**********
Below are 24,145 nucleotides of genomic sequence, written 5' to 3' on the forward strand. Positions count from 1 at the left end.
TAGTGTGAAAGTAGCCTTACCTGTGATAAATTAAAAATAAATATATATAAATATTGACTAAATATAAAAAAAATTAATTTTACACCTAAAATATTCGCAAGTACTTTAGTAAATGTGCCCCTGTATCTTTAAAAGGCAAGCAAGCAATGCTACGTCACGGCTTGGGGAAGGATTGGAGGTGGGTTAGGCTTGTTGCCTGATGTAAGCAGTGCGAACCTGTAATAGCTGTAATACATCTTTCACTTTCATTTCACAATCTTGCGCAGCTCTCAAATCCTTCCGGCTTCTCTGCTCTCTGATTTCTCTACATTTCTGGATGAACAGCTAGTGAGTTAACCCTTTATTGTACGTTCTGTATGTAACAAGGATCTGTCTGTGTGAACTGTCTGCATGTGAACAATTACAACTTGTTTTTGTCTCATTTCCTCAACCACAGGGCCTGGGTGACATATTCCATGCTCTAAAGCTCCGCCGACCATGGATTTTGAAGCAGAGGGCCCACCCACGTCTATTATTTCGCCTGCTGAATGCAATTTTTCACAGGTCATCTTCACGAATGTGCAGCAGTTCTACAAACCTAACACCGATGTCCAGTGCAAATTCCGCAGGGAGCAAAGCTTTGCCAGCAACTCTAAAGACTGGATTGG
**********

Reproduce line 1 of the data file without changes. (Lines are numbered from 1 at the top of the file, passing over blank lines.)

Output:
Below are 24,145 nucleotides of genomic sequence, written 5' to 3' on the forward strand. Positions count from 1 at the left end.